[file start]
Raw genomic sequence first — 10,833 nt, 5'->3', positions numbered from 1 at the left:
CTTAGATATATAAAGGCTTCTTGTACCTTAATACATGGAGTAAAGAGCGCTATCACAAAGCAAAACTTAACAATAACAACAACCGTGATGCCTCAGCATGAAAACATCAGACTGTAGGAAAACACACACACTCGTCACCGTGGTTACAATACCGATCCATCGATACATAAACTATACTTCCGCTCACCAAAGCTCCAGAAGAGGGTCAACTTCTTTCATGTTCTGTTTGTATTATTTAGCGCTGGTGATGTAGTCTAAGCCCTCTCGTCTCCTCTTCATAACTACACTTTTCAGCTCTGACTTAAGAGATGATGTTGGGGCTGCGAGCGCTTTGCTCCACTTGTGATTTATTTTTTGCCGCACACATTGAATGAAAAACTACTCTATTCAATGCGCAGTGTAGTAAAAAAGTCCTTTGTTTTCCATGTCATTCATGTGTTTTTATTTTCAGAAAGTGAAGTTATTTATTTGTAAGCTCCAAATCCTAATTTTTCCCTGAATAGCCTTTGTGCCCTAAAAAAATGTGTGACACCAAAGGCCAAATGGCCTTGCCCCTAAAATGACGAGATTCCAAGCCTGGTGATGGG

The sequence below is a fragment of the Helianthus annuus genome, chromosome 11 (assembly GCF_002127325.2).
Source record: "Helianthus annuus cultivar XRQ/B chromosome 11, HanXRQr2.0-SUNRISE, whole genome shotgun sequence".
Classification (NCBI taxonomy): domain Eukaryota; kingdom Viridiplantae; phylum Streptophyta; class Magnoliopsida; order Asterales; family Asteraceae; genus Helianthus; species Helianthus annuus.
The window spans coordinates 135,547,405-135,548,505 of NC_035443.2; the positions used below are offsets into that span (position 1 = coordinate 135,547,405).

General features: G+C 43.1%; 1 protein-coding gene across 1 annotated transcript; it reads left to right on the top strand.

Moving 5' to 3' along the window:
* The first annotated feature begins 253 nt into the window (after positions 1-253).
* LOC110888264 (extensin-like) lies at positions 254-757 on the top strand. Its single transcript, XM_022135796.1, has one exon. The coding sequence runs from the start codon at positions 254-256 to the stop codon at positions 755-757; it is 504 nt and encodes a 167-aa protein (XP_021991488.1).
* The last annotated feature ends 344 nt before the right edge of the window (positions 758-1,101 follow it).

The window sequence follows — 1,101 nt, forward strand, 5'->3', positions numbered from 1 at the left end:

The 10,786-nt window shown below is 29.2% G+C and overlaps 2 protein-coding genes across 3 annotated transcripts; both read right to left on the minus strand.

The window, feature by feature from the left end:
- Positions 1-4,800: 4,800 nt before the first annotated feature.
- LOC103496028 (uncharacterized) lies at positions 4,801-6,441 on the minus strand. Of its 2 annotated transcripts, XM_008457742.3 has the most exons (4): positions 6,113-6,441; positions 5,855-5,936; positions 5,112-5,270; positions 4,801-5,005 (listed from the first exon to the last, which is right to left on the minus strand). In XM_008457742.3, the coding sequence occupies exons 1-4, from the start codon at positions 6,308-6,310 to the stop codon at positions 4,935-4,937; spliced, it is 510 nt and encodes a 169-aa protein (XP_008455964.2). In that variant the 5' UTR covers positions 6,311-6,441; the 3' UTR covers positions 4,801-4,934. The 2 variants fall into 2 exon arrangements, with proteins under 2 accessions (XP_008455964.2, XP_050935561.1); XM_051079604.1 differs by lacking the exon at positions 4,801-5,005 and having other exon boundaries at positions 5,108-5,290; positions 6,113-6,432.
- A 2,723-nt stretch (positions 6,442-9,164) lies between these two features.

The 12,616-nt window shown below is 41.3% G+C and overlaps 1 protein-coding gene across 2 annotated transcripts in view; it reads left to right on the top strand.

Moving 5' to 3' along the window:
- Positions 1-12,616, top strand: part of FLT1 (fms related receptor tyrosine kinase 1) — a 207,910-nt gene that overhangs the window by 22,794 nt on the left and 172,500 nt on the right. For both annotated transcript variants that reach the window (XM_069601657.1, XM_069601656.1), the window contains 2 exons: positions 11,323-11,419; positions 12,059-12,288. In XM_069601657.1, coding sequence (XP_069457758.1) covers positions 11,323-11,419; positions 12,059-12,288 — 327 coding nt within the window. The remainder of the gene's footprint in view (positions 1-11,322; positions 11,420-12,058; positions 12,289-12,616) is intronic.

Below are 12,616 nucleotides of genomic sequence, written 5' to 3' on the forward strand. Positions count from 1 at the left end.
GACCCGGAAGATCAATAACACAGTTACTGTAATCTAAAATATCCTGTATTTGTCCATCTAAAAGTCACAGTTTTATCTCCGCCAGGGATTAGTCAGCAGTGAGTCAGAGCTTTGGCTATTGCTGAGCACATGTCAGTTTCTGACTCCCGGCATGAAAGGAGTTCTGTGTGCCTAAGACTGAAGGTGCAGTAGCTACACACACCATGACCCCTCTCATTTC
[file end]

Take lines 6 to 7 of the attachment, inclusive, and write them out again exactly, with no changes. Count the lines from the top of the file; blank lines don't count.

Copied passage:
The window spans coordinates 135,547,405-135,548,505 of NC_035443.2; the positions used below are offsets into that span (position 1 = coordinate 135,547,405).

General features: G+C 43.1%; 1 protein-coding gene across 1 annotated transcript; it reads left to right on the top strand.